IN PURSUIT OF POTENTIAL
By Dr. John C. Maxwell
The enemy of great is good. The primary reason so few leaders
or organizations ever become great is because they get good and
then stop. They stop growing, learning, risking, and changing.
They use their track record or prior successes as evidence that
they’ve arrived. Believing their own headlines, the leaders in
these successful organizations are ready to write it down, build
the manual, and document the formula. This mentality shifts
their business from a growth to a maintenance mindset.
Neither you nor your business ever “arrives.” We never get to
the place where there’s nothing more to be done and nothing more
to be said. In the words of my friend Dave Anderson,
“Yesterday’s peacock is tomorrow’s feather duster.” What you
strutted yesterday, the next day is just cleaning dust off of
I like to distinguish between a “goal mindset” and a “growth
mindset.” A person with a “goal mindset” has very tangible,
numerical goals to achieve over a specific period of time.
Nothing is wrong with clearly defined goals, but there’s a
better way of thinking that I call a “growth mindset.” A growth
mindset recognizes goals on the journey, but only as part of a
process—not as the end results.
When goal-oriented people hit a milestone, they have tendency
to settle very quickly, but when growth-minded individuals hit a
goal, they blow right on by because they’re constantly learning
Success has a brutal side: It can make you arrogant, it can
make you complacent, and it can close your mind. To survive the
temptations of triumph, we must realize that success is not the
point and should never be the ultimate objective of an
enterprise. The goal of business is to strive to reach full
potential. I define full potential as focusing on seeing how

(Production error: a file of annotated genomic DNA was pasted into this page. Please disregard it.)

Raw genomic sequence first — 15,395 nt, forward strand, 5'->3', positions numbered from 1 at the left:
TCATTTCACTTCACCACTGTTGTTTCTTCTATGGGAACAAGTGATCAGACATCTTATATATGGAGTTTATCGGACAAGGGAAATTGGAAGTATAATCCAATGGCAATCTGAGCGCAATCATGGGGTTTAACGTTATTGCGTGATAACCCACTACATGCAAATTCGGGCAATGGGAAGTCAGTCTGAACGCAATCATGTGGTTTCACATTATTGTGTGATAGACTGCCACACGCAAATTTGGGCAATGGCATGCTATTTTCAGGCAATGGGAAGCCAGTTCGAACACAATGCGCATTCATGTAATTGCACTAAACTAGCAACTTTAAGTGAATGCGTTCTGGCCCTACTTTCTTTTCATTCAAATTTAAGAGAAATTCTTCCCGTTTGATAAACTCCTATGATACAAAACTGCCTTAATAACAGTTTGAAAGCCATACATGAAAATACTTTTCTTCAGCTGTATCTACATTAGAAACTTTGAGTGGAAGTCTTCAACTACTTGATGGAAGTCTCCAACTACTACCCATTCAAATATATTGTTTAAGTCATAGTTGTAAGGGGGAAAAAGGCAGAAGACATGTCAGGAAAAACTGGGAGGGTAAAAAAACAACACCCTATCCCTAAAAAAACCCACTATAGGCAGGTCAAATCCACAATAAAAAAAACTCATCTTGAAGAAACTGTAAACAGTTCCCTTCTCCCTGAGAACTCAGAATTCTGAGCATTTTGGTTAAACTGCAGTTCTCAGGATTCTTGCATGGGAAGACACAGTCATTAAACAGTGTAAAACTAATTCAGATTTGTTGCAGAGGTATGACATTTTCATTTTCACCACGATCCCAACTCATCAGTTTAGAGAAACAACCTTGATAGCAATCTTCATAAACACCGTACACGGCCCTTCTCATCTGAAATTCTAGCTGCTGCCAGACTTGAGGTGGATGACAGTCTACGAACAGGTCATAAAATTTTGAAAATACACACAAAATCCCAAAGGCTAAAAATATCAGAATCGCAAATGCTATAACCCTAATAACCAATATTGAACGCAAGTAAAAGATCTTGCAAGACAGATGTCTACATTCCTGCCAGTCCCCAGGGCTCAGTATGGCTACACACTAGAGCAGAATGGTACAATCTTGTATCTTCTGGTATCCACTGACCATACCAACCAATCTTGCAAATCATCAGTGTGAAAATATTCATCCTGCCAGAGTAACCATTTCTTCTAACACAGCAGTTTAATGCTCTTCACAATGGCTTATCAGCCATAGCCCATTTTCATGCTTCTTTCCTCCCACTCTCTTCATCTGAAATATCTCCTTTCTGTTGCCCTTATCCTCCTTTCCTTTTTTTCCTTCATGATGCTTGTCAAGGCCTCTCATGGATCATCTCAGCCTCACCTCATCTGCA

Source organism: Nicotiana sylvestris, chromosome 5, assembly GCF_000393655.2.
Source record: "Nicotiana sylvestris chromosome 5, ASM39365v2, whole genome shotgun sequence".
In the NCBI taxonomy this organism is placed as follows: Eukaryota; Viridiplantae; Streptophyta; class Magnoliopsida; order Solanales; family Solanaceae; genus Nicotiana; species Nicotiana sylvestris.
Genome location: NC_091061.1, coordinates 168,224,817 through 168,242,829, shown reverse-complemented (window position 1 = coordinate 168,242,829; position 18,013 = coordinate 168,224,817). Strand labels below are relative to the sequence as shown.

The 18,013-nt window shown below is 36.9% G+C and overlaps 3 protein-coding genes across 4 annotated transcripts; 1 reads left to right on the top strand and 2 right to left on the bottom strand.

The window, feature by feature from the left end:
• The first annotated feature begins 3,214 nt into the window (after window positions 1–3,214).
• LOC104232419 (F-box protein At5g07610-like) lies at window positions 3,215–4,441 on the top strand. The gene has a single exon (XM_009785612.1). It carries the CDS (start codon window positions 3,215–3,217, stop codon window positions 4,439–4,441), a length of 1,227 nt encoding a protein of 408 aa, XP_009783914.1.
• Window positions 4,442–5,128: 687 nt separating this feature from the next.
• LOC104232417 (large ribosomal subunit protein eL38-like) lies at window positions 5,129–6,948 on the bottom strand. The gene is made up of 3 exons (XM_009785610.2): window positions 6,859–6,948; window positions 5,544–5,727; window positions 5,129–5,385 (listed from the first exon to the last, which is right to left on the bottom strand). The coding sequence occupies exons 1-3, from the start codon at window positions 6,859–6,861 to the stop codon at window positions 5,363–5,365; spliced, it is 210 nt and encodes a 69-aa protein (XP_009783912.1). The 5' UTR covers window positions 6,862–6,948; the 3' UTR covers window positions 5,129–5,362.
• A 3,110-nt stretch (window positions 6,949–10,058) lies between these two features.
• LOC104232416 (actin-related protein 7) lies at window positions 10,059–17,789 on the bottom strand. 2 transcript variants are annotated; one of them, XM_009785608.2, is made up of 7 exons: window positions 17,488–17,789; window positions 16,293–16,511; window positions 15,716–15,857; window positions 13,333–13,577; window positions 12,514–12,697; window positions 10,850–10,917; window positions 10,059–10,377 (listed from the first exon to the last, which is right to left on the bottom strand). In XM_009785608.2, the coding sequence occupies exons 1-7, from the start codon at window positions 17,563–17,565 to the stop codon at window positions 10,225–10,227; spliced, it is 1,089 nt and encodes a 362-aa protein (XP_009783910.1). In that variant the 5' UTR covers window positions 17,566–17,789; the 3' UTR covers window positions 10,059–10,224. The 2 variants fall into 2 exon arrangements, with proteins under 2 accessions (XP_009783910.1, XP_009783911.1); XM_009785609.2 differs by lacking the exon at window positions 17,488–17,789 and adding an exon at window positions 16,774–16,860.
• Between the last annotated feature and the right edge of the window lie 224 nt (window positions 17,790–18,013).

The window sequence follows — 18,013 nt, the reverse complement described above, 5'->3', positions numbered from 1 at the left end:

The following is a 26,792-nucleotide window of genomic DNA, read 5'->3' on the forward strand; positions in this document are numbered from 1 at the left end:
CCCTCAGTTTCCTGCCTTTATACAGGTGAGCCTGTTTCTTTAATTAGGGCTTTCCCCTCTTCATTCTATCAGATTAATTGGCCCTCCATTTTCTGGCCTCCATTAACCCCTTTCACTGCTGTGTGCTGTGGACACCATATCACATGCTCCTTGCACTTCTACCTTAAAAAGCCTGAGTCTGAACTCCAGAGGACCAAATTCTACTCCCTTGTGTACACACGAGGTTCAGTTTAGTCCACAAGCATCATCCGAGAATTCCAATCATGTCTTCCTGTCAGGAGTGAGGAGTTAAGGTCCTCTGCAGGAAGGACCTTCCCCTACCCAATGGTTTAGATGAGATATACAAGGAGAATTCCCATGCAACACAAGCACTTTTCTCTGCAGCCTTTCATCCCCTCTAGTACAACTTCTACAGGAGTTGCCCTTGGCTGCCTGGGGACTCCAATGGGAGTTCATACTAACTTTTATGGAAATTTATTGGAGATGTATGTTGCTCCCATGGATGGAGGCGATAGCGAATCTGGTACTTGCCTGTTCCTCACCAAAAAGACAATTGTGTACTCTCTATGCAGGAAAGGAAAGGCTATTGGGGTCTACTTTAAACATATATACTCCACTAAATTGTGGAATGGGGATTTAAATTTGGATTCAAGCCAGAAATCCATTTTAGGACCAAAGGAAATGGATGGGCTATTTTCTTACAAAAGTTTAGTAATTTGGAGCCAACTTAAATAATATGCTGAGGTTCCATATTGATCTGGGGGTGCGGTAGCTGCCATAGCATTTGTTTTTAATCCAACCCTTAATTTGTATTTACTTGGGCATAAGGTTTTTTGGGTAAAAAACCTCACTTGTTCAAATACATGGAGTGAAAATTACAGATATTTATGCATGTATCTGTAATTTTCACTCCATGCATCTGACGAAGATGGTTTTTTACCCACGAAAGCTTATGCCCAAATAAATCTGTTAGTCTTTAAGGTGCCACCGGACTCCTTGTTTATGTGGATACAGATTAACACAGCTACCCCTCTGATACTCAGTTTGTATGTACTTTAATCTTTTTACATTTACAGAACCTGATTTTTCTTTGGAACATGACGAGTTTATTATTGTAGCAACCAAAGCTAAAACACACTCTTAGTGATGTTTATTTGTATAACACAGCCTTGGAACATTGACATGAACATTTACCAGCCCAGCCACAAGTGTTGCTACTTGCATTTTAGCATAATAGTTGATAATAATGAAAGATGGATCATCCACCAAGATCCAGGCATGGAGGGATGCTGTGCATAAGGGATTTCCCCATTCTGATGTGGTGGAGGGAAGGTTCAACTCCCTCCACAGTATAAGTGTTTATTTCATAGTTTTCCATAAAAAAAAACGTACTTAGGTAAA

far you can go, how good you can get, and how many people you
can bring with you. Reality dictates that you will most likely
never reach your full potential, but the journey keeps you
humble, hungry, and focused. What you become in the process
helps you and your organization make the leap from good to great.
Use your success as a stepping stone, not a pedestal.
Leaders of successful organizations are tempted to stop working
on themselves. They continue to work hard on their job, but
they have a tendency to neglect personal growth. They use their
experience and track record as a license never to read another
book and an excuse never to attend another developmental course
in their field. They point to their acclaim and accomplishments
and decide to rely on the skills they have learned in the past
to run the rest of their career. They develop an arrogance of
intelligence that creates a disabling ignorance. This ignorance
disables them, their people, and, as a result, their business.
Growing people grow people. But when you don’t grow, you
plateau. It’s just a matter of time. Once this happens, you
plateau everyone working for you. When I as a leader go flat,
my influence with everybody in my organization fizzles and fades.
When the leader doesn’t grow, the people don’t grow. It’s the
Law of the Lid; a stagnant leader stunts the growth of the
Let me give you four benefits of pursuing your potential, even
during seasons of success.
• We have higher self-esteem. People that are constantly
learning and growing have a good self-image.
• We are willing to change and risk. One of the obvious
evidences of growing people is that they are constantly changing
and risking. Show me a person that doesn’t change, that doesn’t
risk, and I’ll show you a person that’s not growing.
• Our passion increases. When we begin to grow personally, our
passion for life and learning begins to increase proportionately.
• We lift the lid for others. What a leader does determines what
everybody else is going to do. The people don’t pass the leader.
An organization’s growth doesn’t outpace the leader’s progress.
As I lift the lid for myself, I lift the lid for others.
One of the most amazing things to me is how much room there is
at the top. On the other hand, it’s jam-packed and crowded at
the bottom. On the streets of average, there’s traffic and
congestion, but success has so few people on the roads. It’s
amazing how the higher you go, the less people there are.
Three percent of the people in the United States have a library
card. Six percent of Americans believe Elvis is still alive.
Trust me, there’s a lot of room at the top.
As a leader you should learn like you’ll live forever and live
like you’ll die tomorrow. Either way, you’re covered.
“This article is used by
permission from Dr. John C. Maxwell’s free monthly e-newsletter
‘Leadership Wired’ available at www.INJOY.com.”